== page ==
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what are YOUR goals? what don't you like about the current setup? what do you want to improve? if you haven't defined your goals, then dumping 5-6k is simply a waste of money. people suggesting parts A or B are simply stating what they like and doesn't really help in what you need.
This!

How do you plan on using the car? Is it a DD? Track time, auto-x, time attack, hill climb, chauffeur service?

- Andrew
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Old 09-14-2012, 05:20 PM   #11
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This!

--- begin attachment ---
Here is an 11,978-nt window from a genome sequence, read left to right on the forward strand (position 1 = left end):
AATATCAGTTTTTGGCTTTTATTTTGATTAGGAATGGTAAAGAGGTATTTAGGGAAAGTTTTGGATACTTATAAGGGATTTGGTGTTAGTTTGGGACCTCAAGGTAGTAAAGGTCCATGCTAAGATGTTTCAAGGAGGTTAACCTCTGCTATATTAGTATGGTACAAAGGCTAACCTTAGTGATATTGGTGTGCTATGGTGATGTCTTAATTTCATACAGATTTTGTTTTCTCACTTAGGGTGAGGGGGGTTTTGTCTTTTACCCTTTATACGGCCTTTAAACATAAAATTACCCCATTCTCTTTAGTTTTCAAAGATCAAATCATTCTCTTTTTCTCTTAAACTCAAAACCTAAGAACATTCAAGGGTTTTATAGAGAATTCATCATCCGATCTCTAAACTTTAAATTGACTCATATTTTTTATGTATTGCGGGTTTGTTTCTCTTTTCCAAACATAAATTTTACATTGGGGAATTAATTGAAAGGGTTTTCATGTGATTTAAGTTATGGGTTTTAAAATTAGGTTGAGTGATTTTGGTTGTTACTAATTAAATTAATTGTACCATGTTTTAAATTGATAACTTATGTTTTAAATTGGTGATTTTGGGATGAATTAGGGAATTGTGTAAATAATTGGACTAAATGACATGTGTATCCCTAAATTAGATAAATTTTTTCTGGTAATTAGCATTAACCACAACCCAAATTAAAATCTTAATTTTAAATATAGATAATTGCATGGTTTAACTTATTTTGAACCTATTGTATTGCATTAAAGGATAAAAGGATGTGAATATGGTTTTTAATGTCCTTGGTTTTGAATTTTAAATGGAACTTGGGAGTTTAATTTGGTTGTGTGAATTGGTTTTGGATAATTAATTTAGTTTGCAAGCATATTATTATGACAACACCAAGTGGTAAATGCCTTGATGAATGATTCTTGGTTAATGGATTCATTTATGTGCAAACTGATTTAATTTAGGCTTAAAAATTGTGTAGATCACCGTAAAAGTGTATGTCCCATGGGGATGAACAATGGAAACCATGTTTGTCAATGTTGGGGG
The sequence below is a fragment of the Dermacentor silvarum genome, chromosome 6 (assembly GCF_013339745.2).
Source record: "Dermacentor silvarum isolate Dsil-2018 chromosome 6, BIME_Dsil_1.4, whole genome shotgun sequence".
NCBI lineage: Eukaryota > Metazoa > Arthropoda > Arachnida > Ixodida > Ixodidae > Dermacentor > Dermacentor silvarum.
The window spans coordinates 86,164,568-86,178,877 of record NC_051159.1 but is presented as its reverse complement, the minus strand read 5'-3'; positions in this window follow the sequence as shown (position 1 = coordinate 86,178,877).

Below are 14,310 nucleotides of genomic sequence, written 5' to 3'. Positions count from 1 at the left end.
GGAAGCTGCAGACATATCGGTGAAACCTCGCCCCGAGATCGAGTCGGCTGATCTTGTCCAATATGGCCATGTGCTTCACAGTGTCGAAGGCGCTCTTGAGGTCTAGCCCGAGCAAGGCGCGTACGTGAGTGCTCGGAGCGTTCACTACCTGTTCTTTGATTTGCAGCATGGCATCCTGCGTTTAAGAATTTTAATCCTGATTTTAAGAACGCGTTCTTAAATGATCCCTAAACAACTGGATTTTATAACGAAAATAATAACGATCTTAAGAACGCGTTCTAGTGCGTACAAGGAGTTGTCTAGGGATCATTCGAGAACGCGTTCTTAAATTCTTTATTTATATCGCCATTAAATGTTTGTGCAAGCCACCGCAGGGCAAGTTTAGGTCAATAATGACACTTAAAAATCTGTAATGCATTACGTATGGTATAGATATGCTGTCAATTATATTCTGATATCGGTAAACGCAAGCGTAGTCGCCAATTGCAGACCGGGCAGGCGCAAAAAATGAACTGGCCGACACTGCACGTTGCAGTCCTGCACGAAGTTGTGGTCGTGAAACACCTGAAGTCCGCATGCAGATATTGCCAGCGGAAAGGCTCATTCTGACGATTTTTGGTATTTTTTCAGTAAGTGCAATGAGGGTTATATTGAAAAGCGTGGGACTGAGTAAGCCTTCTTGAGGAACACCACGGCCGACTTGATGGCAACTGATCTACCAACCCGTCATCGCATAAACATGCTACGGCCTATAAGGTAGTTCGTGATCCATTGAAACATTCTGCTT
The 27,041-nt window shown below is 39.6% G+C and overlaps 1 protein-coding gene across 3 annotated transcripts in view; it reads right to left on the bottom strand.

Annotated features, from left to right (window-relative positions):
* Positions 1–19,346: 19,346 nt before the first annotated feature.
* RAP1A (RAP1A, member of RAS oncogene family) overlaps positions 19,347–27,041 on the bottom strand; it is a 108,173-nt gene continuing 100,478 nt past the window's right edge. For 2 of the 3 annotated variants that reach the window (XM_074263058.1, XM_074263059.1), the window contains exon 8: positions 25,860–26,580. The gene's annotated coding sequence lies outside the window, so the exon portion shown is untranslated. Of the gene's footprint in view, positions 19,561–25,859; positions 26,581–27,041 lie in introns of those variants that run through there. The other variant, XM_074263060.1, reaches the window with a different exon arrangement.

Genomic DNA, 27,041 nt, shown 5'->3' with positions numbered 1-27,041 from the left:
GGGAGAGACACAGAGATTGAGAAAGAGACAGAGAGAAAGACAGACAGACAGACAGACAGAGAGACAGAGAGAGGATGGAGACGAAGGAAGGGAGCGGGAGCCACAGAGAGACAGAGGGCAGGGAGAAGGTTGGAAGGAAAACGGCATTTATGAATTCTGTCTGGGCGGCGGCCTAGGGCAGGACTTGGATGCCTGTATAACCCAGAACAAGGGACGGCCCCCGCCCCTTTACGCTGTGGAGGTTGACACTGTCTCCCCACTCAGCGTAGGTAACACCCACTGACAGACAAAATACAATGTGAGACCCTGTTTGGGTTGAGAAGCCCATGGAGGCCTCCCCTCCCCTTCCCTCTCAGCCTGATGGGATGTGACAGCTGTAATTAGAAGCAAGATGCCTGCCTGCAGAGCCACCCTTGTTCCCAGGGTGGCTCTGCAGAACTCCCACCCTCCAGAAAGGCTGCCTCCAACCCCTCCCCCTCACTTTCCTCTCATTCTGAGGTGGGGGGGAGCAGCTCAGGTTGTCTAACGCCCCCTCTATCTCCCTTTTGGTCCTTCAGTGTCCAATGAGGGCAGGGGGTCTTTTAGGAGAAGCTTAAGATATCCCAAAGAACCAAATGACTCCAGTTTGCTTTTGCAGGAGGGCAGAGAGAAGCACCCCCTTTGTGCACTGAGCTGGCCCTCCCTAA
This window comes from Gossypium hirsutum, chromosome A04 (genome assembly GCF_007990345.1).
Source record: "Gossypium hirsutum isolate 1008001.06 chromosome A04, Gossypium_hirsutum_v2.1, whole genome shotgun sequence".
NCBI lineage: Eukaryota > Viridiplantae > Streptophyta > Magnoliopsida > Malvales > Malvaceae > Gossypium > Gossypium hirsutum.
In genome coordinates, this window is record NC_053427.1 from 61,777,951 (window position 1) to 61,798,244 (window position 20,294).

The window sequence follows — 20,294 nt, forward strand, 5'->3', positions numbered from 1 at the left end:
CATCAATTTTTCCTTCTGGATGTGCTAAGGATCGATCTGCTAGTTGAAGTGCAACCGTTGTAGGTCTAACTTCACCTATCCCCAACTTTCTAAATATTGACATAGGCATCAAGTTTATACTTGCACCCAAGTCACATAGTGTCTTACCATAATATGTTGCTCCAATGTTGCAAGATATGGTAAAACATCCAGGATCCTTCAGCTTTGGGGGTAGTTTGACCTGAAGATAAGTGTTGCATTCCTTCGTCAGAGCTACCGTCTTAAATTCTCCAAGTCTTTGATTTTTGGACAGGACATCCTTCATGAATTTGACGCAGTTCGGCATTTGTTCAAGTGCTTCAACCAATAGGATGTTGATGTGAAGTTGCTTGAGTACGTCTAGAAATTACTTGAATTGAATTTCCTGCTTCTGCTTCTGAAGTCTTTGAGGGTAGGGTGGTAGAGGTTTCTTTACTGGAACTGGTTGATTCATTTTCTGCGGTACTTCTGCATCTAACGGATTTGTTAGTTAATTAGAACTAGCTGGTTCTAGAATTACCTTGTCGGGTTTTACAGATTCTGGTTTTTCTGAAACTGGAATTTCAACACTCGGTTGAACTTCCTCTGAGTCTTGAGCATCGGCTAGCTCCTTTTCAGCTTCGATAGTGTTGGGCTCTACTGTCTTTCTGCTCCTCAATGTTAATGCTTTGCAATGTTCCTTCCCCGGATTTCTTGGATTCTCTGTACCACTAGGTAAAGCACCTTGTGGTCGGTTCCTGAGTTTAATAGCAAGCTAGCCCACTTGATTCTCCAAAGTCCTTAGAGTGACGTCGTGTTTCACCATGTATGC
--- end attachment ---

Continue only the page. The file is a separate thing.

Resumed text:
How do you plan on using the car? Is it a DD? Track time, auto-x, time attack, hill climb, chauffeur service?

- Andrew
Mainly used as a weekend car and I will track a half dozen times a year. I want to lower the car by 0.5 to 1.0 inches and while i'm upgrading I would want better dampers while not messing up the camber. Slightly more aggressive camber but not more. What I care about the most if low/mid speeds if that make sense since I will be going to mostly tight and technical tracks.

When it comes to wheels/tires I want to stay relatively close to the stock specs. Basically I don't want to mess up the stock geometry by going with too high or low offset, while losing weight.
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Old 09-15-2012, 08:32 AM   #12
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Hanasuko,


I make my living with providing driving instructions and setting up suspensions for my customers. So, take it for what's it worth.